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5-yrsBy Mark Holden

‘It’s an unfortunate fact that landscape architects receive little or no formal education in watershaping while they’re in school.  As a result,’ began Mark Holden in his Currents column for the April 2008 issue of WaterShapes, ‘where the typical landscape architect’s irrigation plan will show every pipe, fitting, wire and component for a given project, that same project’s pool plan will carry almost no detail at all.

‘This phenomenon begs the question:  Why don’t our colleges and universities do more to educate landscape architects about watershaping?’  He continued:

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‘As a university instructor myself, my observation is that most faculty and staff ignore this gap in what they teach because they aren’t inclined to concede that they know nothing about the subject and may even feel threatened by the need of having to turn to contractors to learn something.’

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‘In the past decade, I’ve spent countless hours teaching design students about water, and I’ve found that most of them crave far more watershaping knowledge than they’ve ever been offered. . . .  [E]ven in a week’s time, we’ve been able to define key parameters and give class participants a basic, working knowledge of how to use decorative and recreational water in their landscapes.’  

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‘[T]he processes of taking a watershape from concept to fruition has become remarkably convoluted and almost invariably involves unique twists and turns.  . . .  Shining a light on the murkier parts of watershaping business is therefore a key component in any comprehensive educational program for landscape architects.’  

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‘The majority of the plans for watershapes . . . are ghost-like outlines with little or no indication of any essential components . . ., [so] I teach students to draw not only the waterline, but also the coping, steps, benches and depths, all of which have tended to be been absent from landscape architects’ pool designs.’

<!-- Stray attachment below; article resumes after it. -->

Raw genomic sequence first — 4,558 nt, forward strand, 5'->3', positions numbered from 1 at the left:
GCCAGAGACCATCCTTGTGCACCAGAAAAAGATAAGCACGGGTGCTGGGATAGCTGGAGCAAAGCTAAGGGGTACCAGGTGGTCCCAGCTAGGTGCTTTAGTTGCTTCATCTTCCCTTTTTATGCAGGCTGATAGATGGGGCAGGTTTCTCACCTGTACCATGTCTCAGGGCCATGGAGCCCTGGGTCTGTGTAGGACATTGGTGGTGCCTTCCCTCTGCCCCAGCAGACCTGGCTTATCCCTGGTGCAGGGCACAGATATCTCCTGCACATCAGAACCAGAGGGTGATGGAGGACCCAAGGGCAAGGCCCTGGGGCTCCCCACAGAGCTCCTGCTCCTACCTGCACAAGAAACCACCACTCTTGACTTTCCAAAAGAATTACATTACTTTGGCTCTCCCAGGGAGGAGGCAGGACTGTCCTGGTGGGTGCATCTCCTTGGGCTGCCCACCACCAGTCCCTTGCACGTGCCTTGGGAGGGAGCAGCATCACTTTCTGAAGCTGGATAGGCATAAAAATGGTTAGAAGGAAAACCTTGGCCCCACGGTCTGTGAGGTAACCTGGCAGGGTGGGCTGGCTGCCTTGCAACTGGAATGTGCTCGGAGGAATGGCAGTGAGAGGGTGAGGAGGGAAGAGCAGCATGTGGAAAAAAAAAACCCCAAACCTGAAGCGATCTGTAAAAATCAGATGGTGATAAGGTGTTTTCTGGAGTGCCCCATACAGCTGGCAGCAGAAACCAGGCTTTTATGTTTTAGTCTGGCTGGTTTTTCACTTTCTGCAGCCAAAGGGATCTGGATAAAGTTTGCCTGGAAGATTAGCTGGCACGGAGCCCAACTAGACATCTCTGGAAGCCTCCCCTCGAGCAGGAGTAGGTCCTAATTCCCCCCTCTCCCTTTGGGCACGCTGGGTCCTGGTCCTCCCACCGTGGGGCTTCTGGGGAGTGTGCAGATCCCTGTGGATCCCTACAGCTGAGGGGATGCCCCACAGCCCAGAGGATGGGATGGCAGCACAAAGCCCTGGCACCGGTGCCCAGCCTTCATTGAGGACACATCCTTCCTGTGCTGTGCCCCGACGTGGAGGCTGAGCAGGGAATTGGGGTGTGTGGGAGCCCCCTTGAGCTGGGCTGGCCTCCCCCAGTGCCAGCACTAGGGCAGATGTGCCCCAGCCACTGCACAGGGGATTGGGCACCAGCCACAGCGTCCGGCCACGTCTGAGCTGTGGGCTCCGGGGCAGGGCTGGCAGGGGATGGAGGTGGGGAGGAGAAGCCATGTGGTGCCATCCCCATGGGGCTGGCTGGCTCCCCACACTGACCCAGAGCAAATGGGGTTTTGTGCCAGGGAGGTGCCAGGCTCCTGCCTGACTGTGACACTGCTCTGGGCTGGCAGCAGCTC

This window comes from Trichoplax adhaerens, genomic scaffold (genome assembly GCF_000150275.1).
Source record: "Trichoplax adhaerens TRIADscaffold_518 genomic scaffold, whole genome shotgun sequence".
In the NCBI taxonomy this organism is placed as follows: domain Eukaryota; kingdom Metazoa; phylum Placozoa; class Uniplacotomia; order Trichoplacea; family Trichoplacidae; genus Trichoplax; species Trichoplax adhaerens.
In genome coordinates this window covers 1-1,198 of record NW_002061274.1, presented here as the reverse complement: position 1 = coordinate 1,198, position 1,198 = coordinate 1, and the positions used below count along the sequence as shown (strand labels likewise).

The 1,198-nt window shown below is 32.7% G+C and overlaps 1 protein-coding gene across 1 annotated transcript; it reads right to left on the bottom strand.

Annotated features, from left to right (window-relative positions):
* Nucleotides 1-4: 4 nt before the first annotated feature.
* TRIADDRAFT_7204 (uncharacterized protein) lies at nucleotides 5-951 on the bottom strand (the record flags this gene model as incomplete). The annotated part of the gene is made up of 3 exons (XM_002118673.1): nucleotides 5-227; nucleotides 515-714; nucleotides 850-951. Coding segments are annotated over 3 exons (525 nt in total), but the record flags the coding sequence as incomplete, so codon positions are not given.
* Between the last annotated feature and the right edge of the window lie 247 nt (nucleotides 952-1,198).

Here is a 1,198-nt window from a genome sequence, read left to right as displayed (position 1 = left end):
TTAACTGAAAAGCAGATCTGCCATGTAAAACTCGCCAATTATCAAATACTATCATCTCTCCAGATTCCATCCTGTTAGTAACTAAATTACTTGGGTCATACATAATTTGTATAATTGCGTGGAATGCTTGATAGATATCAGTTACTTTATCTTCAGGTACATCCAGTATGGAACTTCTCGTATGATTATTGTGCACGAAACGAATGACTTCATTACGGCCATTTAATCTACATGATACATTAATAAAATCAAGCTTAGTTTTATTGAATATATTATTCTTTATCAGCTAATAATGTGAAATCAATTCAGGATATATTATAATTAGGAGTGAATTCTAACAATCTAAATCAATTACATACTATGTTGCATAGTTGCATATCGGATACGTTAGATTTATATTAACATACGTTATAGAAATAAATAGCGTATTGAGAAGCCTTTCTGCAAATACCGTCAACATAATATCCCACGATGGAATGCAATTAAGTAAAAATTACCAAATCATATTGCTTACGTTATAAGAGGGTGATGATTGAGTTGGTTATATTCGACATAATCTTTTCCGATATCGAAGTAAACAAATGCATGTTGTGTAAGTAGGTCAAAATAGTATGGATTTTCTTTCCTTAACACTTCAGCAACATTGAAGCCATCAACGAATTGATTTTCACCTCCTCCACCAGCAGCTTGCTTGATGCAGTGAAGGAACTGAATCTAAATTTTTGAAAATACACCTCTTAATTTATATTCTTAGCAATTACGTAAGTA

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‘[S]tudents of landscape architecture need to be aware of the entirety of what their landscapes are made of, including their watershapes, just as well as they might know plants, irrigation systems, lighting and masonry.  Without a “watershape vocabulary,” their designs will only be rough ideas of what can be achieved in terms of construction.  By understanding methods of watershape construction, however, these future professionals will enjoy greater freedom to design and reach for elevated aesthetics.

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‘It is my strong, personal belief that watershape education will eventually be a permanent component of every landscape architecture program.  I see the situation as being not unlike irrigation, which was once found only in the disciplines of agricultural engineering but is now a fixture in every landscape architecture program.’

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‘It only makes sense to clear a slot in the educational registry for watershaping, given how concerned we all are these days about overall environmental design.  If profit isn’t sufficient motivation on its own, then consider the general need to accommodate clients who are looking for truly complete design programming and execution.  

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‘The key in all this, the factor that ultimately will force a change, is the enthusiasm of students who are lucky enough to have gained exposure to some or any form of watershape education.’

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‘These students already know that the creative use of water in the landscape is one of the most potent design elements at their disposal, and they want to know how to wield it.  Their time,’ Mark concluded, ‘has come!’

Mark Holden’s persistent nudging of landscape architects toward watershaping was a pillar for everything WaterShapes ever tried to accomplish, and that mission continues with WaterShapes.com.  But how is the movement progressing?  Do you see evidence that the ties between the two pursuits are getting tighter?  Please share your observations in the comments section below!

 

Mark Holden is a landscape architect, pool contractor and teacher who owns and operates Holdenwater, a design/build/consulting firm based in Fullerton, Calif., and is founder of Artistic Resources & Training, a school for watershape designers and builders.  He may be reached via e-mail at This email address is being protected from spambots. You need JavaScript enabled to view it..

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